One of the most pressing hot-button topics contemplated by the nation's regulators today, the issue of consumer privacy in the digital age is being tackled in Washington and elsewhere as legislators attempt to play catch up with advancements in Internet marketing techniques — such as behavioral and location-based advertising and the tracking systems that enable it.
Earlier this week, the Federal Trade Commission testified before the U.S. Senate Committee on Commerce, Science, and Transportation regarding its mission to protect consumer privacy. During his testimony, FTC Chairman Jon Leibowitz detailed the Commission's consumer privacy program and how it is pursuing data security, identity theft, children's privacy — and protecting consumers from intrusive spam, spyware, and telemarketing.
Leibowitz' testimony described the Commission's focus on online consumer privacy, stating that it requires renewed scrutiny in light of new technologies and business models. This included a series of public roundtable discussions held recently concerning privacy and business practices — along with methods of "simplifying consumer choices about commercial data practices, and increasing transparency of those practices."
As a solution to privacy concerns over data collection for advertising, or other online activity tracking practices, FTC is considering the establishment of a "Do Not Track" registry — similar to its successful "Do Not Call" registry.
"To this end, one idea we may explore in the context of behavioral advertising is a do-not-track mechanism that's more comprehensive and easier to use than the procedures currently available," Leibowitz stated. "Under such a mechanism, users could opt out of behavioral advertising more easily rather than having to make choices on website-by-website basis."
According to the FTC, its Do Not Call Registry is one of the most successful and popular consumer privacy initiatives, having reached the 200 million mark in registered numbers this month, with 64 actions against violators resulting in $40 million in fines.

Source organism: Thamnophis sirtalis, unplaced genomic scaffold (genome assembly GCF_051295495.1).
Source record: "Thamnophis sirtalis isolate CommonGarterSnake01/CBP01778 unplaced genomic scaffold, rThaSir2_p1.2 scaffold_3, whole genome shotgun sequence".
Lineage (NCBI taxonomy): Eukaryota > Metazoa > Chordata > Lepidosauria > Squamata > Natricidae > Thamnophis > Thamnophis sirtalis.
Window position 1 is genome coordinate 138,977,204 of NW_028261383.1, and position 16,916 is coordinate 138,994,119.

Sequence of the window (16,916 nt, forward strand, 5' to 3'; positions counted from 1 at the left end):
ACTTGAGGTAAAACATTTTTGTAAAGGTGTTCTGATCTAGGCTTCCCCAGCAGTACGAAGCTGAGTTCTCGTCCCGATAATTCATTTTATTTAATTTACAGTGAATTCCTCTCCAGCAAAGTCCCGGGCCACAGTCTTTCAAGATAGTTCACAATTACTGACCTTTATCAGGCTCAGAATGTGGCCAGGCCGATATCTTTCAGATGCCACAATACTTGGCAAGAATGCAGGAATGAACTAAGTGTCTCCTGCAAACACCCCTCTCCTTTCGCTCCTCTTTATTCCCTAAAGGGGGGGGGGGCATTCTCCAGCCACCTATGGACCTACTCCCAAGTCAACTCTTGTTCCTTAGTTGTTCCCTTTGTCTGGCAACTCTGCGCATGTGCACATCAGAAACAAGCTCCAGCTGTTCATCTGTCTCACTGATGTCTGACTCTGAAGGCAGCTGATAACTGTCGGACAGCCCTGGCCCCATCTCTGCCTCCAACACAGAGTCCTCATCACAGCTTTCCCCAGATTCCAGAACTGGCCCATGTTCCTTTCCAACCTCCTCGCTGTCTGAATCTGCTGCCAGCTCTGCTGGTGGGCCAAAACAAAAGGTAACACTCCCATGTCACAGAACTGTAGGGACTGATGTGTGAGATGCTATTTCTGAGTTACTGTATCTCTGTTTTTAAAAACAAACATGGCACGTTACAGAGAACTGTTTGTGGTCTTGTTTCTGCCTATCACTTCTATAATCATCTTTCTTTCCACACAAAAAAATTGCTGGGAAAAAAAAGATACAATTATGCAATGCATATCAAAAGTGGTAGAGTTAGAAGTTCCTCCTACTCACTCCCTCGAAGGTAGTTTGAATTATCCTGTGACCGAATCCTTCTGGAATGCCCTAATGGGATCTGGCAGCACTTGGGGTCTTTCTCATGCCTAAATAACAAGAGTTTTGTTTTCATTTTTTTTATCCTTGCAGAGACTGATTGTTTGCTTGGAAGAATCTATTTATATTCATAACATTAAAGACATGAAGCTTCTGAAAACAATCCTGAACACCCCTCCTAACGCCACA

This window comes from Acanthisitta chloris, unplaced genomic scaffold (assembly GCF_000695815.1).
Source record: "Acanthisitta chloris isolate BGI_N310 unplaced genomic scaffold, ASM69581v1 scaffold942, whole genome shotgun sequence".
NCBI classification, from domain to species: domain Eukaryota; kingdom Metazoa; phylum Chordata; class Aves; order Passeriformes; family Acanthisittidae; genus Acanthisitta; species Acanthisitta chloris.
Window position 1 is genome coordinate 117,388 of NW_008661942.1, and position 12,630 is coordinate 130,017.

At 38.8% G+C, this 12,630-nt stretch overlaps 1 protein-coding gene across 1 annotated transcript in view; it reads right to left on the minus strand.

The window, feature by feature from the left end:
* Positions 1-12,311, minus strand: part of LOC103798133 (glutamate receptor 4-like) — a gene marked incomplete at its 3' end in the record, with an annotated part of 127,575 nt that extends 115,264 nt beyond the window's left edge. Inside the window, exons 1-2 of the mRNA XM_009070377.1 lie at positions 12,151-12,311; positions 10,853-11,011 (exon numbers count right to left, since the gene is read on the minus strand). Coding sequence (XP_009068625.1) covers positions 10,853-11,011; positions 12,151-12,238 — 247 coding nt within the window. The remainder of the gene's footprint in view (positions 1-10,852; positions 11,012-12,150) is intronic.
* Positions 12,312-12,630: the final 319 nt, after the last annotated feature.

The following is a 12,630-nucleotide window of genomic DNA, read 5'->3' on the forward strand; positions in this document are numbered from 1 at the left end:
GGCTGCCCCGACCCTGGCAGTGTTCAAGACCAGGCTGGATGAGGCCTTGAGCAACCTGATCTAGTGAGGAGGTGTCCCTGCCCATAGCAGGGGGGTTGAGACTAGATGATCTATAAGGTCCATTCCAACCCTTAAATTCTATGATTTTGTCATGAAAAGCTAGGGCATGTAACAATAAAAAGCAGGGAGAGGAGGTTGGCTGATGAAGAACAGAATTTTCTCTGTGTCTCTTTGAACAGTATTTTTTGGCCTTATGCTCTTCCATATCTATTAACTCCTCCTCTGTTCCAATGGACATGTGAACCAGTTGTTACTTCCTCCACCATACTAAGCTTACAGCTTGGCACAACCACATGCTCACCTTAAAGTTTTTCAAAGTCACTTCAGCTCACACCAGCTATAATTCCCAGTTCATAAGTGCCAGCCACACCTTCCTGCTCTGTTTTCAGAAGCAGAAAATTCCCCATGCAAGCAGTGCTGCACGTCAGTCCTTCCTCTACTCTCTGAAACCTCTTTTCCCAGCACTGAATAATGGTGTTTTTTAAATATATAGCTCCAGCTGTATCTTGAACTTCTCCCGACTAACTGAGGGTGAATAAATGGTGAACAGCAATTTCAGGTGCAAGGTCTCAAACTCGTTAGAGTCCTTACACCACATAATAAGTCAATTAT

While some websites and advertising networks allow consumers to opt-out of any tracking systems, the FTC goal is a simple switch that controls tracking consent across the entire Internet. Implemented as a toolbar or web browser plugin initially and as a default feature set eventually on all Internet access devices (think V-Chip for computers), such a system may provide enhanced privacy protection — but at what cost?
Such moves would disrupt most current affiliate marketing schemes, advertising and traffic sales, traffic trading, and many other forms of ecommerce that rely on following a visitor from acquisition to the checkout counter — including next-generation contextual content management systems that deliver information based upon a prospect's behavior, even across multiple websites.
The Commission plans to release a report on this initiative later this year — and is seeking Congressional help with improving consumer privacy, so Internet marketers can be certain that this is only the beginning of a discussion with far-reaching implications — but the time to act is now.
"It's really in the hands of the private sector," Leibowitz said. "If they want to do a better job of ... giving clear choices and have clearer notice, then I think it's in their hands to avoid legislation. I think if they don't, and if we don't see more progress, I think you're going to see probably in the next Congress a fair amount of interest in moving legislation forward to have more prescriptive rules."